from The Best Intentions

Try to understand that God is part of his creation, just as Bach lives in his B-minor mass. You’re interpreting a composition. Sometimes it’s puzzling, but that’s unavoidable. When you let the music sound — then you evince Bach. Read the notes! And play them as best as you can. But don’t doubt the existence of Bach and the Creator.

from The Magic Lantern

On the Sunday, Erland Josephson and I were in my room at the theatre talking about Bach, who had returned from a journey to find that his wife and two of the children had died during his absence. He wrote in his diary: “Dear Lord, may my joy not leave me.”

All through my conscious life, I had lived with what Bach calls his joy. It had carried me through crises and misery and functioned as faithfully as my heart, sometimes overwhelming and difficult to handle, but never antagonistic or destructive. Bach called this state his joy, a joy in God. Dear Lord, may my joy not leave me.

from Images

To be an artist for one’s own sake is not always pleasant. But it has one enormous advantage: the artist shares his condition with every other living being who also exists solely for his own sake. When all is said and done, we doubtless constitute a fairly large brotherhood, which thus exists within a selfish community on our warm and dirty earth, beneath a cold and empty sky.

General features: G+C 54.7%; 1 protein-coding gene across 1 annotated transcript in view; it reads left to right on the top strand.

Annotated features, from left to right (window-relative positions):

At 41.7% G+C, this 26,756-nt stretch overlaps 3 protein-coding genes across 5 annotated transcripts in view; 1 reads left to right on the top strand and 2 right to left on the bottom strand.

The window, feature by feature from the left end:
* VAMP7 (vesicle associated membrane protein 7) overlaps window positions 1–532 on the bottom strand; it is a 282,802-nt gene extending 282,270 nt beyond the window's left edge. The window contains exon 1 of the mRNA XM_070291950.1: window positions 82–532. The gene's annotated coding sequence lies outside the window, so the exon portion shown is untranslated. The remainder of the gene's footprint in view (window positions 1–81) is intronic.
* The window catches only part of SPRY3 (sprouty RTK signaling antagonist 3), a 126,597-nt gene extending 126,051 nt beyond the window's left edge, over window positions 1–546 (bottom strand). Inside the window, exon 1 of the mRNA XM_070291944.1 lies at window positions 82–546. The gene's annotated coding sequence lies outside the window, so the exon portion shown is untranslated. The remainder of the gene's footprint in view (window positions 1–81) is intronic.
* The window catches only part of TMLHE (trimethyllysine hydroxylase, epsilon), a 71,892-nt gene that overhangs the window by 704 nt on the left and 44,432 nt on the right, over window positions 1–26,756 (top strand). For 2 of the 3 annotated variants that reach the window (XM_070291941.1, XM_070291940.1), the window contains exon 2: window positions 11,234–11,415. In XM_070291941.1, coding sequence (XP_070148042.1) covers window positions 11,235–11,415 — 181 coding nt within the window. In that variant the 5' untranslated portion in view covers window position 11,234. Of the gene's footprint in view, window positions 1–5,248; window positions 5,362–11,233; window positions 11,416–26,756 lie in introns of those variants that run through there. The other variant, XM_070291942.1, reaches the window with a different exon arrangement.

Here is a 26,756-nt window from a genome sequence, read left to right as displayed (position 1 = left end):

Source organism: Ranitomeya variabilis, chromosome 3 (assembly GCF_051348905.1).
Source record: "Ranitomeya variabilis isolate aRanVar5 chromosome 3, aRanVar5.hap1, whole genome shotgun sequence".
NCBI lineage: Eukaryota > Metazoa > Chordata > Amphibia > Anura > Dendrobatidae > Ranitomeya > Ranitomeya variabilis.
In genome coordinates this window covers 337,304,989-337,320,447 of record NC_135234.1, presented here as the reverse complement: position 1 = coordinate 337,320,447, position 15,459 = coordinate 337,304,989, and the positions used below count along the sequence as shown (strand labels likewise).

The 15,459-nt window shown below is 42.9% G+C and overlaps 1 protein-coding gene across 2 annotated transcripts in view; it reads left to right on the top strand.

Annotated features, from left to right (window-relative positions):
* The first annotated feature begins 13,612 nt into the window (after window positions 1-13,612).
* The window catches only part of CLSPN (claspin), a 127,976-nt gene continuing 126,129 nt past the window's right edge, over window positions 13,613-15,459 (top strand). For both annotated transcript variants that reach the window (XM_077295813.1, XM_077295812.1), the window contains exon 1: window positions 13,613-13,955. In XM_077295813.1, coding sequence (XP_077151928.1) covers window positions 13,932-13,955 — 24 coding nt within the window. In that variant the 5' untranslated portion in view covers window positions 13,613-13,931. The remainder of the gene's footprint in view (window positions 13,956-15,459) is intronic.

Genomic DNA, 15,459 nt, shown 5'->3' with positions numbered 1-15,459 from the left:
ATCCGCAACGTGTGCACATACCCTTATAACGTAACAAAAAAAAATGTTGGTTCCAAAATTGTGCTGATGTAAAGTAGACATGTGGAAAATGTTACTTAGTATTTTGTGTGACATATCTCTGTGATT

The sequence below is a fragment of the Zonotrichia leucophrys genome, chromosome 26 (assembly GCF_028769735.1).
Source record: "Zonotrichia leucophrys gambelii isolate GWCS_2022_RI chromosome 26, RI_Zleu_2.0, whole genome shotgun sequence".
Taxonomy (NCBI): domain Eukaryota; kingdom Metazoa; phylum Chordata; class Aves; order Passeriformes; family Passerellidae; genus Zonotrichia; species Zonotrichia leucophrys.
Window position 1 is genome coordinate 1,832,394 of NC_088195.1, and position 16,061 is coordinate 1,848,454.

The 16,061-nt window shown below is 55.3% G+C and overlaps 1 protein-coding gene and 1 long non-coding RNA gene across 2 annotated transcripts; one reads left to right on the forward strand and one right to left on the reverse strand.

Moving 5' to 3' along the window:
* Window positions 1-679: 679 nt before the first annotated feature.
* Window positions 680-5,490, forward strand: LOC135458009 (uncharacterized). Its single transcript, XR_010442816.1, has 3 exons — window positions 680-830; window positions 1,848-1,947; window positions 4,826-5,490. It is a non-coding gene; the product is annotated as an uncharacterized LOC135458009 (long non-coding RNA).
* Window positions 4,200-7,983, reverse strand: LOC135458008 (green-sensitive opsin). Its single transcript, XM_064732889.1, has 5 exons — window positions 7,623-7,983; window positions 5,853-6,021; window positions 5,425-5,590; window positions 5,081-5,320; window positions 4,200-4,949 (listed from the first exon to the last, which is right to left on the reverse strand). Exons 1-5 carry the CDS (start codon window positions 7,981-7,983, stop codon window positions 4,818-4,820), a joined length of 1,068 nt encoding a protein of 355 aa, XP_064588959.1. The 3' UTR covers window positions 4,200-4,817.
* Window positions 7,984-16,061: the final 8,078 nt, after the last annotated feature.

- Bill Reichblum

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Interview: Whit MacLaughlin

Wednesday, August 1st, 2007

Photo: Whit MacLaughlinWhit MacLaughlin is the Obie award-winning artistic director of the Philadelphia-based New Paradise Laboratories. New Paradise develops work using a collaborative creative process grounded in physical theater. NPL and playwright Alice Tuan (featured in an upcoming podcast) were commissioned by the Humana Festival to create BATCH: An American Bachelor/ette Party Spectacle, which premiered at the 2007 festival.

In this podcast MacLaughlin talks about the unique process by which BATCH was developed, and how Humana helps new work come to fruition.